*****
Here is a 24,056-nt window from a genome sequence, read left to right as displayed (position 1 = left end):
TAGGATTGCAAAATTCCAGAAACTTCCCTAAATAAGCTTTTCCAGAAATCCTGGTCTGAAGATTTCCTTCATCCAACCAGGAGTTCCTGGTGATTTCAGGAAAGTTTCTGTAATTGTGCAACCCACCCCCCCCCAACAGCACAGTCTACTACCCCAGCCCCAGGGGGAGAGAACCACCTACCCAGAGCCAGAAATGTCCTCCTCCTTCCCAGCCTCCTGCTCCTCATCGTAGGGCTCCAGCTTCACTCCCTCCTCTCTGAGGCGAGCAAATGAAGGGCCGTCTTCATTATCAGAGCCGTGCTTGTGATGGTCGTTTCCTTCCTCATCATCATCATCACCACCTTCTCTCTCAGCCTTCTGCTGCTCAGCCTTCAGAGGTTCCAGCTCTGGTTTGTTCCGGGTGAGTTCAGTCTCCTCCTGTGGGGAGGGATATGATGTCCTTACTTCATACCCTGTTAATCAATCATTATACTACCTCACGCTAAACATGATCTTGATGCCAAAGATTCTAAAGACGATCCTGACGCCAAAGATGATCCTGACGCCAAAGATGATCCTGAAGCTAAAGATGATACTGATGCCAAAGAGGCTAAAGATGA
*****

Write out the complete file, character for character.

Here is a 24,056-nt window from a genome sequence, read left to right as displayed (position 1 = left end):
TAGGATTGCAAAATTCCAGAAACTTCCCTAAATAAGCTTTTCCAGAAATCCTGGTCTGAAGATTTCCTTCATCCAACCAGGAGTTCCTGGTGATTTCAGGAAAGTTTCTGTAATTGTGCAACCCACCCCCCCCCAACAGCACAGTCTACTACCCCAGCCCCAGGGGGAGAGAACCACCTACCCAGAGCCAGAAATGTCCTCCTCCTTCCCAGCCTCCTGCTCCTCATCGTAGGGCTCCAGCTTCACTCCCTCCTCTCTGAGGCGAGCAAATGAAGGGCCGTCTTCATTATCAGAGCCGTGCTTGTGATGGTCGTTTCCTTCCTCATCATCATCATCACCACCTTCTCTCTCAGCCTTCTGCTGCTCAGCCTTCAGAGGTTCCAGCTCTGGTTTGTTCCGGGTGAGTTCAGTCTCCTCCTGTGGGGAGGGATATGATGTCCTTACTTCATACCCTGTTAATCAATCATTATACTACCTCACGCTAAACATGATCTTGATGCCAAAGATTCTAAAGACGATCCTGACGCCAAAGATGATCCTGACGCCAAAGATGATCCTGAAGCTAAAGATGATACTGATGCCAAAGAGGCTAAAGATGA